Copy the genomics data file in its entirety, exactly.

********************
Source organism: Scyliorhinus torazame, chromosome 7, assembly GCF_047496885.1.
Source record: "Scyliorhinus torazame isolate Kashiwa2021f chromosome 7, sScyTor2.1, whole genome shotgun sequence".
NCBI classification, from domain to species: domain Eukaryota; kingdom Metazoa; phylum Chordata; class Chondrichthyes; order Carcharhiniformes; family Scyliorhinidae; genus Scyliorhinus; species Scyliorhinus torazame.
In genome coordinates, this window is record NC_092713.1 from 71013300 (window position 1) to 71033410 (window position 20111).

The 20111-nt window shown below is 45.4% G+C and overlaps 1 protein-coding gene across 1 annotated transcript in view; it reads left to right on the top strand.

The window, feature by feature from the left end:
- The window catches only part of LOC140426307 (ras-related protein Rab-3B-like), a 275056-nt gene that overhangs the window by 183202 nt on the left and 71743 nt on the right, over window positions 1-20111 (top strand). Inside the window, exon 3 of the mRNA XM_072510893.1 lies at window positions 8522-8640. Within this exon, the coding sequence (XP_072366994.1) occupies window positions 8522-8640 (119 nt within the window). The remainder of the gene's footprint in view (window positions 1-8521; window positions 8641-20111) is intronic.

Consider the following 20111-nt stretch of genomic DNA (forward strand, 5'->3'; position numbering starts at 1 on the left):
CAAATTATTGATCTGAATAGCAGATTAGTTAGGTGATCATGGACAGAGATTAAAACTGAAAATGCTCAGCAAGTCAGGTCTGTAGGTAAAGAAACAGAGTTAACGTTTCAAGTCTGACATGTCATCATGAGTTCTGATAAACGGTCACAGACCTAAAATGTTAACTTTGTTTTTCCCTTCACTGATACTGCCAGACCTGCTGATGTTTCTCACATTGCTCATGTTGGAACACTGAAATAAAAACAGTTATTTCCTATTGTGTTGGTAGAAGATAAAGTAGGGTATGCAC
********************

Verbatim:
Source organism: Scyliorhinus torazame, chromosome 7, assembly GCF_047496885.1.
Source record: "Scyliorhinus torazame isolate Kashiwa2021f chromosome 7, sScyTor2.1, whole genome shotgun sequence".
NCBI classification, from domain to species: domain Eukaryota; kingdom Metazoa; phylum Chordata; class Chondrichthyes; order Carcharhiniformes; family Scyliorhinidae; genus Scyliorhinus; species Scyliorhinus torazame.
In genome coordinates, this window is record NC_092713.1 from 71013300 (window position 1) to 71033410 (window position 20111).

The 20111-nt window shown below is 45.4% G+C and overlaps 1 protein-coding gene across 1 annotated transcript in view; it reads left to right on the top strand.

The window, feature by feature from the left end:
- The window catches only part of LOC140426307 (ras-related protein Rab-3B-like), a 275056-nt gene that overhangs the window by 183202 nt on the left and 71743 nt on the right, over window positions 1-20111 (top strand). Inside the window, exon 3 of the mRNA XM_072510893.1 lies at window positions 8522-8640. Within this exon, the coding sequence (XP_072366994.1) occupies window positions 8522-8640 (119 nt within the window). The remainder of the gene's footprint in view (window positions 1-8521; window positions 8641-20111) is intronic.

Consider the following 20111-nt stretch of genomic DNA (forward strand, 5'->3'; position numbering starts at 1 on the left):
CAAATTATTGATCTGAATAGCAGATTAGTTAGGTGATCATGGACAGAGATTAAAACTGAAAATGCTCAGCAAGTCAGGTCTGTAGGTAAAGAAACAGAGTTAACGTTTCAAGTCTGACATGTCATCATGAGTTCTGATAAACGGTCACAGACCTAAAATGTTAACTTTGTTTTTCCCTTCACTGATACTGCCAGACCTGCTGATGTTTCTCACATTGCTCATGTTGGAACACTGAAATAAAAACAGTTATTTCCTATTGTGTTGGTAGAAGATAAAGTAGGGTATGCAC